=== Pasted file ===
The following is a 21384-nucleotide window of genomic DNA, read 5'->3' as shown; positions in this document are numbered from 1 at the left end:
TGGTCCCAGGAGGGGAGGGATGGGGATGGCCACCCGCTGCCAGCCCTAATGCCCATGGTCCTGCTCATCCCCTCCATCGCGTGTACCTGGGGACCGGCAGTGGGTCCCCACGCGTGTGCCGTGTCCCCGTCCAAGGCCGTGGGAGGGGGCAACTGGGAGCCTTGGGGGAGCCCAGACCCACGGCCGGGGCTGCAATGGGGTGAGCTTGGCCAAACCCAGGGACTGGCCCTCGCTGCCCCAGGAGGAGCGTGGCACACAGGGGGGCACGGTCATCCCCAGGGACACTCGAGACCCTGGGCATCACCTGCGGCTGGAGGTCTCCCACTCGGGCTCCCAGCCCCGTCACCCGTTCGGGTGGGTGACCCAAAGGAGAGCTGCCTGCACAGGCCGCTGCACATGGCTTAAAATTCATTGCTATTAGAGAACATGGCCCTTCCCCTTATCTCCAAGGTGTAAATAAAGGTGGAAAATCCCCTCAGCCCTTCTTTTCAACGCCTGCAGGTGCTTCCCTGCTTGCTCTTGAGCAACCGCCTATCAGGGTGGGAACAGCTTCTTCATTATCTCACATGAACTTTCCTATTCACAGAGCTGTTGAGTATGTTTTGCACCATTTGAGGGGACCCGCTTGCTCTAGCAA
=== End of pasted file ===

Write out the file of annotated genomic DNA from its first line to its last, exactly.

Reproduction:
The following is a 21384-nucleotide window of genomic DNA, read 5'->3' as shown; positions in this document are numbered from 1 at the left end:
TGGTCCCAGGAGGGGAGGGATGGGGATGGCCACCCGCTGCCAGCCCTAATGCCCATGGTCCTGCTCATCCCCTCCATCGCGTGTACCTGGGGACCGGCAGTGGGTCCCCACGCGTGTGCCGTGTCCCCGTCCAAGGCCGTGGGAGGGGGCAACTGGGAGCCTTGGGGGAGCCCAGACCCACGGCCGGGGCTGCAATGGGGTGAGCTTGGCCAAACCCAGGGACTGGCCCTCGCTGCCCCAGGAGGAGCGTGGCACACAGGGGGGCACGGTCATCCCCAGGGACACTCGAGACCCTGGGCATCACCTGCGGCTGGAGGTCTCCCACTCGGGCTCCCAGCCCCGTCACCCGTTCGGGTGGGTGACCCAAAGGAGAGCTGCCTGCACAGGCCGCTGCACATGGCTTAAAATTCATTGCTATTAGAGAACATGGCCCTTCCCCTTATCTCCAAGGTGTAAATAAAGGTGGAAAATCCCCTCAGCCCTTCTTTTCAACGCCTGCAGGTGCTTCCCTGCTTGCTCTTGAGCAACCGCCTATCAGGGTGGGAACAGCTTCTTCATTATCTCACATGAACTTTCCTATTCACAGAGCTGTTGAGTATGTTTTGCACCATTTGAGGGGACCCGCTTGCTCTAGCAA